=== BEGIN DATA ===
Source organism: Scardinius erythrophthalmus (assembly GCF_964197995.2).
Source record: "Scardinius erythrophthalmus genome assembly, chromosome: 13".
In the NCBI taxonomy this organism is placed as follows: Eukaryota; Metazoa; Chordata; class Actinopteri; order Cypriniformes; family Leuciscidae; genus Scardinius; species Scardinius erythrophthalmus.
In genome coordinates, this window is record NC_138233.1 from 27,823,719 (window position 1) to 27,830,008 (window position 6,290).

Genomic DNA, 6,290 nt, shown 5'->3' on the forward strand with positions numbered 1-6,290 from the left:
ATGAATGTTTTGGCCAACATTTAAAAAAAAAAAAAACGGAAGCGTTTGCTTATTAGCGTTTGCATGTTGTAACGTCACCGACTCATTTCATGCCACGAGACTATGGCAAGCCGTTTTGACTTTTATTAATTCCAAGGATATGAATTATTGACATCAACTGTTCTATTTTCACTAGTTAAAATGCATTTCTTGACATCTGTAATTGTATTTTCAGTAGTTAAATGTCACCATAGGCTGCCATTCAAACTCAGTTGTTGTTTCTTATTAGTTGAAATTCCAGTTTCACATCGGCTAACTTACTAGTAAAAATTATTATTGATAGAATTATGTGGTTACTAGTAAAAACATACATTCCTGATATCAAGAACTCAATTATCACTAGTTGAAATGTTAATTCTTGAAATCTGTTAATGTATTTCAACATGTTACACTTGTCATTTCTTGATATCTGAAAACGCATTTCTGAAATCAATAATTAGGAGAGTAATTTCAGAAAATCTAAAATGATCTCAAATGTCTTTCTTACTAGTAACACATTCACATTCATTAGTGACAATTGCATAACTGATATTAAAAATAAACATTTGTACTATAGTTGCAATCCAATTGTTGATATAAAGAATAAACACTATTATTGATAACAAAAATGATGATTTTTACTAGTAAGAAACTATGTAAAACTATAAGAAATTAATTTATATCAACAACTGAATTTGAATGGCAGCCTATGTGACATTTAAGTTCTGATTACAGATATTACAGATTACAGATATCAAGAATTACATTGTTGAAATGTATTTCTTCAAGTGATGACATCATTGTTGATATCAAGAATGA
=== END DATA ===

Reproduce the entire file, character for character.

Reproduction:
Source organism: Scardinius erythrophthalmus (assembly GCF_964197995.2).
Source record: "Scardinius erythrophthalmus genome assembly, chromosome: 13".
In the NCBI taxonomy this organism is placed as follows: Eukaryota; Metazoa; Chordata; class Actinopteri; order Cypriniformes; family Leuciscidae; genus Scardinius; species Scardinius erythrophthalmus.
In genome coordinates, this window is record NC_138233.1 from 27,823,719 (window position 1) to 27,830,008 (window position 6,290).

Genomic DNA, 6,290 nt, shown 5'->3' on the forward strand with positions numbered 1-6,290 from the left:
ATGAATGTTTTGGCCAACATTTAAAAAAAAAAAAAACGGAAGCGTTTGCTTATTAGCGTTTGCATGTTGTAACGTCACCGACTCATTTCATGCCACGAGACTATGGCAAGCCGTTTTGACTTTTATTAATTCCAAGGATATGAATTATTGACATCAACTGTTCTATTTTCACTAGTTAAAATGCATTTCTTGACATCTGTAATTGTATTTTCAGTAGTTAAATGTCACCATAGGCTGCCATTCAAACTCAGTTGTTGTTTCTTATTAGTTGAAATTCCAGTTTCACATCGGCTAACTTACTAGTAAAAATTATTATTGATAGAATTATGTGGTTACTAGTAAAAACATACATTCCTGATATCAAGAACTCAATTATCACTAGTTGAAATGTTAATTCTTGAAATCTGTTAATGTATTTCAACATGTTACACTTGTCATTTCTTGATATCTGAAAACGCATTTCTGAAATCAATAATTAGGAGAGTAATTTCAGAAAATCTAAAATGATCTCAAATGTCTTTCTTACTAGTAACACATTCACATTCATTAGTGACAATTGCATAACTGATATTAAAAATAAACATTTGTACTATAGTTGCAATCCAATTGTTGATATAAAGAATAAACACTATTATTGATAACAAAAATGATGATTTTTACTAGTAAGAAACTATGTAAAACTATAAGAAATTAATTTATATCAACAACTGAATTTGAATGGCAGCCTATGTGACATTTAAGTTCTGATTACAGATATTACAGATTACAGATATCAAGAATTACATTGTTGAAATGTATTTCTTCAAGTGATGACATCATTGTTGATATCAAGAATGA